CROPS like sugar, cotton and coffee have the potential to diversify Zambia’s economy and contribute significantly to its growth, according to a recent study report by the International Growth Centre (IGC).
The London-based research institute indicates that Zambia was well endowed with natural resources that were suited for the competitive production of the three crops.
The report says the prospects for equitable wealth and income distribution are most available in the sugar and cotton subsectors, which already have a significant number of small-scale producers in the value chain.
The report indicates that the sugar sub-sector holds the greatest potential for growth and exports, while the cotton sector holds the greatest potential for small holder involvement and hence income equality.
The coffee sector emerges as the least attractive among the three sectors because of the capital intensive nature of the sector.
The report further suggests that the key factor which will support the growth of Zambia’s coffee sector is the development of programmes to ease access to finance for coffee growing.
Sugar is one of Zambia’s most important economic sub-sectors and one of the most successful non-traditional exports sectors.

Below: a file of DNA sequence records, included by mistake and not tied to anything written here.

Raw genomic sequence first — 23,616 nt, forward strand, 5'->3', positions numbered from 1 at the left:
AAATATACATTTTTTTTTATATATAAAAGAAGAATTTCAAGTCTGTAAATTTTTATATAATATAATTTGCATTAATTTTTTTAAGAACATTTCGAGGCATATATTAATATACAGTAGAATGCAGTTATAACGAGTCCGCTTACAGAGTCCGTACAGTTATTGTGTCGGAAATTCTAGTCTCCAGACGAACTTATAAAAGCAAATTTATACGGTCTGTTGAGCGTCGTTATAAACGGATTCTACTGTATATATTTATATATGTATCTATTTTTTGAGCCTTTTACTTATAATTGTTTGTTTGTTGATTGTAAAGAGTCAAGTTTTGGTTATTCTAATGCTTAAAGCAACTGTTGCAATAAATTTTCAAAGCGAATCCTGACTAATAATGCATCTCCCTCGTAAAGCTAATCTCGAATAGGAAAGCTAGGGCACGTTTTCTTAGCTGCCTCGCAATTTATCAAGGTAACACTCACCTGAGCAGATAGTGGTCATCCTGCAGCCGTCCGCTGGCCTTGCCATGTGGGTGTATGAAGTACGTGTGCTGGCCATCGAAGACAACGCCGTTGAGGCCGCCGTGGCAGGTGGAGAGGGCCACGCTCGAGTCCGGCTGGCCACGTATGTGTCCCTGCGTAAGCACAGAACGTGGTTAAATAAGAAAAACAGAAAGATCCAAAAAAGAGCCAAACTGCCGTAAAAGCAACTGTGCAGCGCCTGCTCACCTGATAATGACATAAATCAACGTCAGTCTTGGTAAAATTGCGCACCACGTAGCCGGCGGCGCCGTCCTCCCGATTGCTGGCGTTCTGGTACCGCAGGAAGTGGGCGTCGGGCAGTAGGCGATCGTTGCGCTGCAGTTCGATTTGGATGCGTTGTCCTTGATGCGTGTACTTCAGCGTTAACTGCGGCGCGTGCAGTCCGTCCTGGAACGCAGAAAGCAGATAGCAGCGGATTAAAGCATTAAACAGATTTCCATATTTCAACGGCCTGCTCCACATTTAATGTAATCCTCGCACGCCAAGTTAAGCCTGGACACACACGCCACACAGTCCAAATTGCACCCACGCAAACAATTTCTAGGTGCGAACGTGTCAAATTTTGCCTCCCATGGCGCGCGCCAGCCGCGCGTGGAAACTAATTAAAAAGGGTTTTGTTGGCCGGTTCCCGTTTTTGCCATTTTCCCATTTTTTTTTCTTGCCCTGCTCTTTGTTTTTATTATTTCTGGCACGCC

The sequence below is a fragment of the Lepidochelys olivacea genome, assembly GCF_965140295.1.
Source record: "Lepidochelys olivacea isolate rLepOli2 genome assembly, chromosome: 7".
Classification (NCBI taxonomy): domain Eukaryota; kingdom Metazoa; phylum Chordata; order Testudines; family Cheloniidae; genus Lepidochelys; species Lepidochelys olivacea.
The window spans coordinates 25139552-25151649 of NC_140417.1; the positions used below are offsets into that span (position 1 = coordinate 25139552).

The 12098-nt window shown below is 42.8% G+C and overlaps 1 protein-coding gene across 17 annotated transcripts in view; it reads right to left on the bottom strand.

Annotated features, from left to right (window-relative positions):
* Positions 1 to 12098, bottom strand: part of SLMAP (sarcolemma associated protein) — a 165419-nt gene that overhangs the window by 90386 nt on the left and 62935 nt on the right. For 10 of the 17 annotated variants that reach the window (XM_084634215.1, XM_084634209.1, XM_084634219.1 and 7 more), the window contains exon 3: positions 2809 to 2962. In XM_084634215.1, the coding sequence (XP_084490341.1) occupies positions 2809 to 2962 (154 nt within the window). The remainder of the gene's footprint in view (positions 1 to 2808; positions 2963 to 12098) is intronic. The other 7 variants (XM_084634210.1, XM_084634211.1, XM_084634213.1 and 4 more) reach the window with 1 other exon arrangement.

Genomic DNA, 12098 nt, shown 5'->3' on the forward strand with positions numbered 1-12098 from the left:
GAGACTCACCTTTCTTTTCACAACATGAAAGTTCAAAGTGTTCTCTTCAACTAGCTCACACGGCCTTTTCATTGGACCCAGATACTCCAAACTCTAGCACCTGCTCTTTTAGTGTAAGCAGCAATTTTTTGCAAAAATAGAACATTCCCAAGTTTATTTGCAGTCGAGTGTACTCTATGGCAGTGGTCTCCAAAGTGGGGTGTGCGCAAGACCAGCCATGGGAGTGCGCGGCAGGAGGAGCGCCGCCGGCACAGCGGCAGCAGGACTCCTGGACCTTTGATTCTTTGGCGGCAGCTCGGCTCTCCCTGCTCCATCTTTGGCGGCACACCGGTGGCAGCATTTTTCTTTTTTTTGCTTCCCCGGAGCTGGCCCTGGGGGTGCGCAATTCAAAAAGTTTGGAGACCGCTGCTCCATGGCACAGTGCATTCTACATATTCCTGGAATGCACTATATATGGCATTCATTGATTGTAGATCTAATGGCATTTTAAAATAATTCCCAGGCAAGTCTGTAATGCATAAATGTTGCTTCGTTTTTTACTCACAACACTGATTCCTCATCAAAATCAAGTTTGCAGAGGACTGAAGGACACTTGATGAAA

The sugar industry generates over US$45 million in gross exports annually, which has almost doubled from the mid-1990s when export earnings stood at around US$25 million.
“Growth in the sugar sub-sector holds great prospects for Zambia to diversify the economy, which has previously been copper dependent, offering great opportunity for agricultural growth, diversification and employment creation,” it says.
And Zambian, cotton according to the study, is an important sector for the country’s economy as it directly and indirectly supports an estimated 21 percent of the Zambian population while it also accounts for 19 percent of the national Gross Domestic Product (GDP) and 32 percent of the value chain of the main agricultural exports.